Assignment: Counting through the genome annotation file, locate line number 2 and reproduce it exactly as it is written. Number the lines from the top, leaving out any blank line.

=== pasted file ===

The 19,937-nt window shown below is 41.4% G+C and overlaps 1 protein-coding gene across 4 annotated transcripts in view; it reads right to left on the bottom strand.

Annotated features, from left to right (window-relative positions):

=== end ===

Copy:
Annotated features, from left to right (window-relative positions):